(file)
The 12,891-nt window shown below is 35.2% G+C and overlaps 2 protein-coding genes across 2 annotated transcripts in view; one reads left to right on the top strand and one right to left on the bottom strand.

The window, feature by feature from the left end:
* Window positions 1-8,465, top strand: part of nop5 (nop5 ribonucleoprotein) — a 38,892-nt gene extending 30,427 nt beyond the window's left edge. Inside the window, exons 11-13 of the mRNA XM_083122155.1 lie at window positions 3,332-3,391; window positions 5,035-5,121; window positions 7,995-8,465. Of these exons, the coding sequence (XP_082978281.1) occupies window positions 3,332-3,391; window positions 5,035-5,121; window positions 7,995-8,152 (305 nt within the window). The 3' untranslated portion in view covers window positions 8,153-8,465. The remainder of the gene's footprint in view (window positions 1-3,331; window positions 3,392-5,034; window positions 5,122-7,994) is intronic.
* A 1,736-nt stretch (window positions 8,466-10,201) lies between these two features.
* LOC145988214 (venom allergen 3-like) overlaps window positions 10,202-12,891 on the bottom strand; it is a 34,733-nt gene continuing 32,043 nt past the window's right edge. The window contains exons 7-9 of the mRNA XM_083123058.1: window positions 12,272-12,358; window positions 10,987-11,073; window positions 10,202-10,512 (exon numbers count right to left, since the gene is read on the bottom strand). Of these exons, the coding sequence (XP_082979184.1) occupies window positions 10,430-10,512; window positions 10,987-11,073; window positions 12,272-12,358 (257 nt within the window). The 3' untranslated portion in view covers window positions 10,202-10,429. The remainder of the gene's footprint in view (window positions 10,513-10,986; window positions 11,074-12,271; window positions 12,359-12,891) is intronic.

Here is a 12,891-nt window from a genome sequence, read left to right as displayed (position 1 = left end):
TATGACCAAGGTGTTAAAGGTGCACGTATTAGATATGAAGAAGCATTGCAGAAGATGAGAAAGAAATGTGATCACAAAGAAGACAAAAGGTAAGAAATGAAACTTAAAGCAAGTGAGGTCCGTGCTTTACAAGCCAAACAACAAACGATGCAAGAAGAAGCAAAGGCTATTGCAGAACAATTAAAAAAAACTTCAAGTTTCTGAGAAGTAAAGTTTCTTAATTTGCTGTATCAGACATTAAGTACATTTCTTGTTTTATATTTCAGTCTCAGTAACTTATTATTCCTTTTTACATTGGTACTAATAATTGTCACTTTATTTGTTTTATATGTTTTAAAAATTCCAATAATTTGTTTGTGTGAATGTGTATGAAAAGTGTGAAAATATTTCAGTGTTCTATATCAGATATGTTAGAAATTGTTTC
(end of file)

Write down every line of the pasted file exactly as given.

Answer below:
The 12,891-nt window shown below is 35.2% G+C and overlaps 2 protein-coding genes across 2 annotated transcripts in view; one reads left to right on the top strand and one right to left on the bottom strand.

The window, feature by feature from the left end:
* Window positions 1-8,465, top strand: part of nop5 (nop5 ribonucleoprotein) — a 38,892-nt gene extending 30,427 nt beyond the window's left edge. Inside the window, exons 11-13 of the mRNA XM_083122155.1 lie at window positions 3,332-3,391; window positions 5,035-5,121; window positions 7,995-8,465. Of these exons, the coding sequence (XP_082978281.1) occupies window positions 3,332-3,391; window positions 5,035-5,121; window positions 7,995-8,152 (305 nt within the window). The 3' untranslated portion in view covers window positions 8,153-8,465. The remainder of the gene's footprint in view (window positions 1-3,331; window positions 3,392-5,034; window positions 5,122-7,994) is intronic.
* A 1,736-nt stretch (window positions 8,466-10,201) lies between these two features.
* LOC145988214 (venom allergen 3-like) overlaps window positions 10,202-12,891 on the bottom strand; it is a 34,733-nt gene continuing 32,043 nt past the window's right edge. The window contains exons 7-9 of the mRNA XM_083123058.1: window positions 12,272-12,358; window positions 10,987-11,073; window positions 10,202-10,512 (exon numbers count right to left, since the gene is read on the bottom strand). Of these exons, the coding sequence (XP_082979184.1) occupies window positions 10,430-10,512; window positions 10,987-11,073; window positions 12,272-12,358 (257 nt within the window). The 3' untranslated portion in view covers window positions 10,202-10,429. The remainder of the gene's footprint in view (window positions 10,513-10,986; window positions 11,074-12,271; window positions 12,359-12,891) is intronic.

Here is a 12,891-nt window from a genome sequence, read left to right as displayed (position 1 = left end):
TATGACCAAGGTGTTAAAGGTGCACGTATTAGATATGAAGAAGCATTGCAGAAGATGAGAAAGAAATGTGATCACAAAGAAGACAAAAGGTAAGAAATGAAACTTAAAGCAAGTGAGGTCCGTGCTTTACAAGCCAAACAACAAACGATGCAAGAAGAAGCAAAGGCTATTGCAGAACAATTAAAAAAAACTTCAAGTTTCTGAGAAGTAAAGTTTCTTAATTTGCTGTATCAGACATTAAGTACATTTCTTGTTTTATATTTCAGTCTCAGTAACTTATTATTCCTTTTTACATTGGTACTAATAATTGTCACTTTATTTGTTTTATATGTTTTAAAAATTCCAATAATTTGTTTGTGTGAATGTGTATGAAAAGTGTGAAAATATTTCAGTGTTCTATATCAGATATGTTAGAAATTGTTTC